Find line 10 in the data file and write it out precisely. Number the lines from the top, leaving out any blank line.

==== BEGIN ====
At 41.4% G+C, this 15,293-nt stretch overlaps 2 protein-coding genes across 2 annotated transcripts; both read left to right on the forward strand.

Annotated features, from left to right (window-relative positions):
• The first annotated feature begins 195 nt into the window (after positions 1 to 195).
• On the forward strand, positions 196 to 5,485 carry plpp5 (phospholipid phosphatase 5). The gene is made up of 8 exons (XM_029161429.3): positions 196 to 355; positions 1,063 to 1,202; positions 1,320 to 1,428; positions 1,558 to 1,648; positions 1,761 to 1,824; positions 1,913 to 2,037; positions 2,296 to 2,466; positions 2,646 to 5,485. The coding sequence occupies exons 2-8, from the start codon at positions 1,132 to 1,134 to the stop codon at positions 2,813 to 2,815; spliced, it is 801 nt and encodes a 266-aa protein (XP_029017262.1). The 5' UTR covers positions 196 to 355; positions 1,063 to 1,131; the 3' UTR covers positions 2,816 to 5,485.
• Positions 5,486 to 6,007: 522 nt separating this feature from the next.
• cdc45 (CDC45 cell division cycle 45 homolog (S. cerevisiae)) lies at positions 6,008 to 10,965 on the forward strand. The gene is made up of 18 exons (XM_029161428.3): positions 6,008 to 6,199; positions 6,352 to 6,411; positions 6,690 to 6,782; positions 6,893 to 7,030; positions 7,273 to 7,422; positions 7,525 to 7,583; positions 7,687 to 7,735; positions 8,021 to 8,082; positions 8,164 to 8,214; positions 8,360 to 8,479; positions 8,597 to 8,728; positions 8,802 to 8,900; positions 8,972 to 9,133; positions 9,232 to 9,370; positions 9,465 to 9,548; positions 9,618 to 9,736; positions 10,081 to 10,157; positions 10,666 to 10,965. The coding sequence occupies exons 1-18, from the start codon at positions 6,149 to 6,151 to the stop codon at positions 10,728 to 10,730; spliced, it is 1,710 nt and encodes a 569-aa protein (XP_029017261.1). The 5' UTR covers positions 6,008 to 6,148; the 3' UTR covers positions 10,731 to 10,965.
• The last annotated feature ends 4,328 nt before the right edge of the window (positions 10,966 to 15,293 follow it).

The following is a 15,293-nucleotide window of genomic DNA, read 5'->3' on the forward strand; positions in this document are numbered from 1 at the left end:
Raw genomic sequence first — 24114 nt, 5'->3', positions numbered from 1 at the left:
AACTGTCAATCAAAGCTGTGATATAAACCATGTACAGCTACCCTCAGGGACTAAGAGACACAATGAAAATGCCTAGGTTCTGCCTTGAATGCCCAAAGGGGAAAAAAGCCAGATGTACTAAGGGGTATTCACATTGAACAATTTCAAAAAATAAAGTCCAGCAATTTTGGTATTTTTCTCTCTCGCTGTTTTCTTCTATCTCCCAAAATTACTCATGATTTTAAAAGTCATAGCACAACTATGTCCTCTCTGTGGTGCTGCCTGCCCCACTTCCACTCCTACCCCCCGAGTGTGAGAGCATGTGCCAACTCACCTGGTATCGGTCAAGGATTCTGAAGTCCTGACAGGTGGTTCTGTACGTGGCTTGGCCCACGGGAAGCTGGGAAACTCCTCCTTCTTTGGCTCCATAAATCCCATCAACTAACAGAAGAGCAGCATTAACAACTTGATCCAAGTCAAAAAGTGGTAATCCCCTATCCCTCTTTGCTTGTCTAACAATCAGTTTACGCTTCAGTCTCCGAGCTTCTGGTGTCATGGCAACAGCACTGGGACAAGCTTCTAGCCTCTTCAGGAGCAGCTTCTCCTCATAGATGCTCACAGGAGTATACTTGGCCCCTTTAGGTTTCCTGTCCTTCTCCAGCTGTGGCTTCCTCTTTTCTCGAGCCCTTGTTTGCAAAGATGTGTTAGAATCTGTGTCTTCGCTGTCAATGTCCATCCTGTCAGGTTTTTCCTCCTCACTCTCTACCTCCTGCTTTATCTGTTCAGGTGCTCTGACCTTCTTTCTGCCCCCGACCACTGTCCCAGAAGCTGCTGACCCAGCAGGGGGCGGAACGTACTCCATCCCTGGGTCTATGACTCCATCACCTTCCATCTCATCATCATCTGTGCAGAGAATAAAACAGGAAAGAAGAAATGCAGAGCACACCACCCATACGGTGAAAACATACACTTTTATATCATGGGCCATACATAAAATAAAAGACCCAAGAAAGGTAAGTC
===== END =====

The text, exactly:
AACTGTCAATCAAAGCTGTGATATAAACCATGTACAGCTACCCTCAGGGACTAAGAGACACAATGAAAATGCCTAGGTTCTGCCTTGAATGCCCAAAGGGGAAAAAAGCCAGATGTACTAAGGGGTATTCACATTGAACAATTTCAAAAAATAAAGTCCAGCAATTTTGGTATTTTTCTCTCTCGCTGTTTTCTTCTATCTCCCAAAATTACTCATGATTTTAAAAGTCATAGCACAACTATGTCCTCTCTGTGGTGCTGCCTGCCCCACTTCCACTCCTACCCCCCGAGTGTGAGAGCATGTGCCAACTCACCTGGTATCGGTCAAGGATTCTGAAGTCCTGACAGGTGGTTCTGTACGTGGCTTGGCCCACGGGAAGCTGGGAAACTCCTCCTTCTTTGGCTCCATAAATCCCATCAACTAACAGAAGAGCAGCATTAACAACTTGATCCAAGTCAAAAAGTGGTAATCCCCTATCCCTCTTTGCTTGTCTAACAATCAGTTTACGCTTCAGTCTCCGAGCTTCTGGTGTCATGGCAACAGCACTGGGACAAGCTTCTAGCCTCTTCAGGAGCAGCTTCTCCTCATAGATGCTCACAGGAGTATACTTGGCCCCTTTAGGTTTCCTGTCCTTCTCCAGCTGTGGCTTCCTCTTTTCTCGAGCCCTTGTTTGCAAAGATGTGTTAGAATCTGTGTCTTCGCTGTCAATGTCCATCCTGTCAGGTTTTTCCTCCTCACTCTCTACCTCCTGCTTTATCTGTTCAGGTGCTCTGACCTTCTTTCTGCCCCCGACCACTGTCCCAGAAGCTGCTGACCCAGCAGGGGGCGGAACGTACTCCATCCCTGGGTCTATGACTCCATCACCTTCCATCTCATCATCATCTGTGCAGAGAATAAAACAGGAAAGAAGAAATGCAGAGCACACCACCCATACGGTGAAAACATACACTTTTATATCATGGGCCATACATAAAATAAAAGACCCAAGAAAGGTAAGTC